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Neuer Kunstverein Aschaffenburg 3/4

Black & White in the exhibition Großstadt-Symphonie

The starving ghosts and the classic works of Thomas Kellner

The beginnings of Thomas Kellner 

In 1997, fine-art photographer Thomas Kellner took his first picture for his Black & White series. While taking photos he deconstructed the Eiffel Tower in the city of romance where the tower appears to be dancing. What many do not know, however, is that Kellner's very first works were created while he was working as a waiter in his early years. He experimented around and took a house as a template from a nearby town, Netphen which he divided into three parts. He also travelled to Cologne where he divided the Cologne Cathedral into hundreds of elements. His black and white past developed into a multi-perspective and deconstructivist visual language that functions as a sequential montage on contact sheets of the roll and 35mm film.

Black & White series 


Black and white photography first spread in 1871 and became the first large format of visual mediums. Before color photography took over black and white photography in the 1930s it was the dominant form of cultural history. In his Black & White series Kellner focuses on architectural landmarks from all over the world. At first, the compositions were smaller where he used less films but as he expanded into the United States his images also grew in size. The striking part about his artworks is the ratio of the sizes. In his small works the objects emphasize their flexibility in motion, whereas the larger ones prove less movement.
His best-known work in the Black & White series is the Eiffel Tower of Paris which consists of nine photos in height and five in width. The illustration of the celluloid strips shows the work with a grid. Most people would suspect that Kellner merely cut up the finished image and then merged it with cubist features. The negative edge of the film strips forms the grid that connects with the dark shadows of the picture and merges in its appearance. You can read the abstract thoughts much easier than in his color photographs.
What exactly Kellner does in his art may not initially be logical for the viewer at first sight. He chooses a familiar building, draws up a sketch when he’s standing in front of the object and then photographs every single detail, which later appears as a composite image based on the film strips. By dividing the object, which already takes place while taking the picture, his art increases in cubist peculiarities. While shooting the picture Kellner mortifies the moment. He removes the central perspective and stops life in the frozen image. Some of his works may appear as if the great architectural landmark is surrounded by emptiness, or even just the opposite, people suddenly lose their legs or their heads have gone missing.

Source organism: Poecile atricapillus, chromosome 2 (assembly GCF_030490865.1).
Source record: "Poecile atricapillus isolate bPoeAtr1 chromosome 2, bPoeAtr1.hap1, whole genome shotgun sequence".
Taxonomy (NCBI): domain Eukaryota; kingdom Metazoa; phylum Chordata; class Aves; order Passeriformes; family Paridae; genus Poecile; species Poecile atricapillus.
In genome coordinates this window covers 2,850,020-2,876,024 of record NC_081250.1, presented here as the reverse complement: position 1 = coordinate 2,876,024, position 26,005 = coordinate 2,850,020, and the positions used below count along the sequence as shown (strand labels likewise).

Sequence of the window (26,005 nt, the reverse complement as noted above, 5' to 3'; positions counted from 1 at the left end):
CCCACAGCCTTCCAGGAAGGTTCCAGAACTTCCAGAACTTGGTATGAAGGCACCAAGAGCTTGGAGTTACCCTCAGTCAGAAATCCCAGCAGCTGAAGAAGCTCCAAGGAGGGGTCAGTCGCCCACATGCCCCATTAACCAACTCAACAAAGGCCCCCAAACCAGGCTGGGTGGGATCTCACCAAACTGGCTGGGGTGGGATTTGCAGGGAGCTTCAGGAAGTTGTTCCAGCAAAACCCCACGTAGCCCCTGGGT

Term Medium 


Photography has been one of the most widely used media since 1826 and it continues to accompany us in the constant flow of life nowadays. Everyone has the smartphone ready when it comes to capturing a special moment. Pictures are causing a flood in social media and the famous adage A picture is worth a thousand words gained popularity. But what does the term medium actually stand for? The definition can be derived from the Latin which means something like center. However, if you elaborate this, the medium stands for the mediator. It is the presence of the absence. According to Brockhaus from 1911, medium means: "Middle, medium, something mediating [...] in spiritism the person who mediates the spirit manifestations" (Medium, Brockhaus' Kleines Konversations-Lexikon (Leipzig, 1911), Fifth edition, vol. 2, 155). We know that something is present or absent and that there is no third. The ghost, however, is a figure of the third who connects rationally separate spheres with one another. In religion we encounter the third figure as well - the Father, the Son and the Holy Spirit. If you compare the ghosts with the media, in our context with photography, it would mean that ghosts (and images) reflect the social and cultural phenomena in dealing with the inexplicable and repressed.
Famous writer Franz Kafka was already convinced that ghosts would not starve to death. In his letter to his confidante, Milena, he wrote: “You can think of a distant person and grasp someone close to you. Everything else is about human power” (Franz Kafka, Spring essay: Milena Jesenká," Klobouky na jaro. Dopis z Vidn?” (1922), No. 47, 1). For Kafka using a medium means to expose oneself, which the ghosts would greedily wait for. Eventually, all of this seems a little familiar to us when we use a medium, when writing a letter, sending a message on Facebook or watching a film adaptation of a famous book where the context and the way it is conveyed is modified. And this process is stressed in Kellner's works. He purposely reconstructs the building in a certain way so that we can look at it from other perspectives. As a result, we take a close look at every single picture meanwhile Kellner arouses curiosity in us which urges us to the sights to examine the special features of Kellner's artworks. In order to take up mortification in photography, Kellner does not destroy the world, he rather revives dead material and thus changes the view of the sights (Freddy Langer, A tower begins to dance (Frankfurt: Frankfurter Allgemeine, 2016), R6).

Author

Michelle Hewett, born September 12, 1995 in Flensburg
Studies: Literary, Cultural and Media Studies
Internship: 2020 at studio Thomas Kellner
Special interests: Movies, Literature, Culture, Travelling
Goals: To live in America one day

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